As I write this, I am eavesdropping on my daughters’ nightly practice of asking the other to rate their day on a scale of 1-10, with 10 being the highest rating of a wonderful day. Once they rate their day, they then share their highs and lows. This sweet and honest conversation between sisters is all done after my husband and I tuck them in and turn out their lights. I am often caught off guard with how generous they are in their recollections of the day.
Since Covid-19 began disrupting our lives in March of this year, I have found myself to be less patient, less creative, and have less energy in general. With a teaching background, I’m not typically low on any of the aforementioned qualities. However, in this never-ending season of togetherness, I am growing weary. I often tuck the girls in at night, still burdened with guilt over some poor decision I flippantly made that day, which disappointed them in some way. So, when I hear the “8” ratings, and listen intently to their highs and lows, I am increasingly grateful for the grace that my children extend to me.
Tonight’s ratings were 10’s across the board. I wasn’t that surprised because we spent the day at the beach with friends. The girls chased waves, built sandcastles, dug channels, and made their own tide-pools. They ate potato chips and cupcakes, splashed, laughed, and saw jellyfish. They also got sunburned.
From the time we got home from the beach, and up until they crawled into bed, they were complaining about their sunburns. Somehow, these sunburns on their backs, were causing them to walk with a limp, and required ice-packs, and excessive wardrobe changes. They needed wet towels laid across their shoulders, and then needed to adjust their dampened sheets from said towels. I must admit that the presumption I should know how to solve the sunburn problem felt excruciating. I just wanted to stop….managing, deciding, dealing.
At the time of writing this, I am also caring for my husband who has been laid up with a serious back issue for the past 5 weeks. While our marriage has historically been very well divided in the responsibilities department, I am feeling his absence in our partnership. It’s so disheartening to see your partner in pain, and not be able to fix it. It’s also hard to manage the emotional rollercoaster and depression that comes along with chronic pain - unsure of how your decisions might rock the boat.
I’m not suggesting that I have it bad here. I don’t. I have a million things to be grateful for, and I am. What I am realizing, however, is that I am experiencing “Decision Fatigue.” Decision Fatigue is a syndrome coined by social psychologist Dr. Roy F. Baumeister, and describes the deterioration of our ability to make good decisions after a long session of decision making. I might argue that Covid-19 has forced us all into a long session of decision making. What began as how we’d approach distance learning leading up to summer break, morphed into examining every decision we’d make with regard to every.single.interaction. we’d have over these past 5 months, and into the foreseeable future.
Will I brave the grocery store or order online? Should I actually be worried about a toilet paper shortage? Will I be safe without latex gloves, so long as I have hand sanitizer? Is it OK for my children to interact with their friends so long as they’re outside, and 6 feet apart? Is that allergies, or am I getting sick? Can I meet my mom’s new dog, or are pets now carrying Covid-19? Should I look for a new job after getting laid off, or commit to full-time homeschooling my children? Should I fight the HOA ticket for having an overgrown lawn since my husband can’t get out of bed, or should I just mow the damn lawn myself?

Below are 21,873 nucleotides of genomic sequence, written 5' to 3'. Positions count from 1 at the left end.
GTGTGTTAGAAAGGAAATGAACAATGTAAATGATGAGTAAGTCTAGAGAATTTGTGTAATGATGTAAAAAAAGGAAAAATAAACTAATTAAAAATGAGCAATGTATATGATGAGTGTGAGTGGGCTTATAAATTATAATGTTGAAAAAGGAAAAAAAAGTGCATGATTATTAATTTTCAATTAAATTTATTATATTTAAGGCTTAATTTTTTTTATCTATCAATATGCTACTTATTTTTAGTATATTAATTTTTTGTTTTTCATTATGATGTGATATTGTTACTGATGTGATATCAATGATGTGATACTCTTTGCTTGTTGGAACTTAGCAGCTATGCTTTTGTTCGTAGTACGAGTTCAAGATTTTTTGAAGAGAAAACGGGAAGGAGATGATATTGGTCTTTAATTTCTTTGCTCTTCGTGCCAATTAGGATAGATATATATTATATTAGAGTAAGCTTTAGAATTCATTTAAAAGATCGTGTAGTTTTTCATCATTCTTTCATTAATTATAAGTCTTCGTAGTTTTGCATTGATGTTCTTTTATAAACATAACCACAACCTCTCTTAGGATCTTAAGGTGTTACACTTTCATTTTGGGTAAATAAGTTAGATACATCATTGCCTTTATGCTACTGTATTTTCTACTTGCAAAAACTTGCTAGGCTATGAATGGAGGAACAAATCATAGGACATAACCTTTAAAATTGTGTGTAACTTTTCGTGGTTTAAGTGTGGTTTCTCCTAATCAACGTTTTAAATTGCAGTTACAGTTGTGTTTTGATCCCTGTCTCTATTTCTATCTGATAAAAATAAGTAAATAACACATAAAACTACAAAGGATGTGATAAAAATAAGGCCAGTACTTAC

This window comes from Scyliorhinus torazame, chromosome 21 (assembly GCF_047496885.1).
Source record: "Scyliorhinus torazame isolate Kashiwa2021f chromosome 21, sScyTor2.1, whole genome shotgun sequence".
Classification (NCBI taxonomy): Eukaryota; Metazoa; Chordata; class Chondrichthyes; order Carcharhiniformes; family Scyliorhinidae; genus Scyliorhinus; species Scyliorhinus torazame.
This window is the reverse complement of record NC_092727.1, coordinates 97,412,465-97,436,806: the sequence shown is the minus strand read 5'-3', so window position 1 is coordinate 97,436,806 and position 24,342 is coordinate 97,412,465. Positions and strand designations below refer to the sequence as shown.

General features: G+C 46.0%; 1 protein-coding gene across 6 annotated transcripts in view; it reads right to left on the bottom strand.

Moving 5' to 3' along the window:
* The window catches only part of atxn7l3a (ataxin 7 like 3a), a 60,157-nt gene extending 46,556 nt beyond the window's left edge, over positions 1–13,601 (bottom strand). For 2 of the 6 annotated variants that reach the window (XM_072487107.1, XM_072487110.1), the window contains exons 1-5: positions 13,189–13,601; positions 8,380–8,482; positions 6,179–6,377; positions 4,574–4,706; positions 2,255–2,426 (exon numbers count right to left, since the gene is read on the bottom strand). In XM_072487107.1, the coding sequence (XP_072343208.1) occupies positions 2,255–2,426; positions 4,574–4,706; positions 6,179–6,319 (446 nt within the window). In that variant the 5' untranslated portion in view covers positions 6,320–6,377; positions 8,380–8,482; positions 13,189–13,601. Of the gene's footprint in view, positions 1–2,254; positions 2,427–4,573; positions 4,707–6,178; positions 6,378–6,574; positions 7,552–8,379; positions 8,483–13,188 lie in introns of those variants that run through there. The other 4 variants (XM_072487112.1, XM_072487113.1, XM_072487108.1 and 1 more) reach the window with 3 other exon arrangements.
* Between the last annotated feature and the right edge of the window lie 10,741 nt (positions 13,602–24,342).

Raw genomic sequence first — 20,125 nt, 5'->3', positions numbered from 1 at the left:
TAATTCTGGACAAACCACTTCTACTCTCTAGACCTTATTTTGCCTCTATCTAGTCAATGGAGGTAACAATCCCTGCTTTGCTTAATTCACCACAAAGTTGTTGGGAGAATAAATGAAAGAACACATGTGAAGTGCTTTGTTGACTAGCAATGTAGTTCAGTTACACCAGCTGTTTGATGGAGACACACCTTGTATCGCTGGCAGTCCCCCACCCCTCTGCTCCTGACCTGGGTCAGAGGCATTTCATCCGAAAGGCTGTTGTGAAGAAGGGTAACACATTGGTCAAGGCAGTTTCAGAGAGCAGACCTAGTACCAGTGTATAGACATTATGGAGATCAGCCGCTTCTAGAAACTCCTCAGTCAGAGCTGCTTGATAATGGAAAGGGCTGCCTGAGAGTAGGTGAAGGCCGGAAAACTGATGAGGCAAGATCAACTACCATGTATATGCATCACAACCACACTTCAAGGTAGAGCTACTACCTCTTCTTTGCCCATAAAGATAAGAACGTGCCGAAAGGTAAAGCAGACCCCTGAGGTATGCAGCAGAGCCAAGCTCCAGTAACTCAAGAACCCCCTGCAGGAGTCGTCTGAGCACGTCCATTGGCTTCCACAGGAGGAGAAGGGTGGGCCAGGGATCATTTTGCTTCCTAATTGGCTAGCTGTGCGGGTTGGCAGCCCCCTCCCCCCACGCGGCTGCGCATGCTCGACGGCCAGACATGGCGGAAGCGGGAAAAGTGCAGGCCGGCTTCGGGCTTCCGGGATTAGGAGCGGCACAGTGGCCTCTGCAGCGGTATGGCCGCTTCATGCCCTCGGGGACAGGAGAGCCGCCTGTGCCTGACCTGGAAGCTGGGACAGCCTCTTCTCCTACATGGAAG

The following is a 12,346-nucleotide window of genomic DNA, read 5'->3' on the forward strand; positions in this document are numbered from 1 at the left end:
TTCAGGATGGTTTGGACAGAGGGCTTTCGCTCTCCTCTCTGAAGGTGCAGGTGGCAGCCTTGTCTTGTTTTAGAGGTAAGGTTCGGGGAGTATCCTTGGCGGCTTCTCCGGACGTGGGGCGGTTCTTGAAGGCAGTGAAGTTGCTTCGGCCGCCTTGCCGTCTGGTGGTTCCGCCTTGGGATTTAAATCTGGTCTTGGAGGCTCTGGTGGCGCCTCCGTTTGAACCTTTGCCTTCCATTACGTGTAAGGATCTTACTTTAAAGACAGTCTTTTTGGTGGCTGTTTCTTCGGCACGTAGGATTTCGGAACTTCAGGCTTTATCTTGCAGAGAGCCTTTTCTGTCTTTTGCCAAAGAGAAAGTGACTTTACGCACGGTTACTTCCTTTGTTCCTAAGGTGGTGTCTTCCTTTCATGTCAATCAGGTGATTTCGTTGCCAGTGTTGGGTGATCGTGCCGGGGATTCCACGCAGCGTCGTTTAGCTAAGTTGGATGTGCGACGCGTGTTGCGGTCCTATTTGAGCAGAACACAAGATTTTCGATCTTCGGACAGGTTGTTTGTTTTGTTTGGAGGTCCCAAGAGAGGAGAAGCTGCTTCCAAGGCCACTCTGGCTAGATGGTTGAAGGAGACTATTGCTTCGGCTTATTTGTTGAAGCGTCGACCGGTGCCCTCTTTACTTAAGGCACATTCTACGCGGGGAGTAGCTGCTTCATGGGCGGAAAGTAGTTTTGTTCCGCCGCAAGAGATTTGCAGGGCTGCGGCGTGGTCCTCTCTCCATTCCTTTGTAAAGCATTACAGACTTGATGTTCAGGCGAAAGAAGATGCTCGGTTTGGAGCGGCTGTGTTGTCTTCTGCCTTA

A thousand decisions every single day. Decisions we’ve never had to make before, which makes all of the mundane decisions feel nearly impossible. For instance, how to manage a sunburn. I’m 42 years old. I grew up in the age of baby oil and aluminum foil….if there’s one thing I know, it’s how to manage a sunburn. And yet, at the end of a really long week (I should mention that it’s Monday), I am literally paralyzed by the question. “Mom, what should I do?” Uhhhhh. I stare blankly at my kids, half irritated that they’re forcing me toward yet another decision. They follow me around the house like wounded soldiers desperate for salve, forcing me to squeeze out the last bit of cognitive resources that I have to make something up on the fly.
However, when the lights go out and they liberally shell out 10’s, I become aware that the quality of my decisions over the mundane stuff doesn’t hold much weight around here - and perhaps that’s the goal. As former president Obama once told Vanity Fair, "You'll see I wear only gray or blue suits," he said "I'm trying to pare down decisions. I don't want to make decisions about what I'm eating or wearing, because I have too many other decisions to make.” Obama was wise enough to reserve his decision making senses for the stuff that really mattered.
I think that, in this unprecedented time of a global pandemic, where nothing at all is routine, I need to get into the practice of paring down my decisions. Things like extended homeschooling, and how we proceed with my husband’s health, are big things that require intentional thought and sound contemplation. Which dish towel to wet and drape over your child’s sunburn is probably not that serious. I need to reserve my energy, as there’s seemingly no end to this season in sight.
Maybe I’ll start with a new mindless routine of having nothing but cookies for breakfast. And stopping to earnestly, and hopefully, look for the sun passing over the horizon (with sunscreen, of course).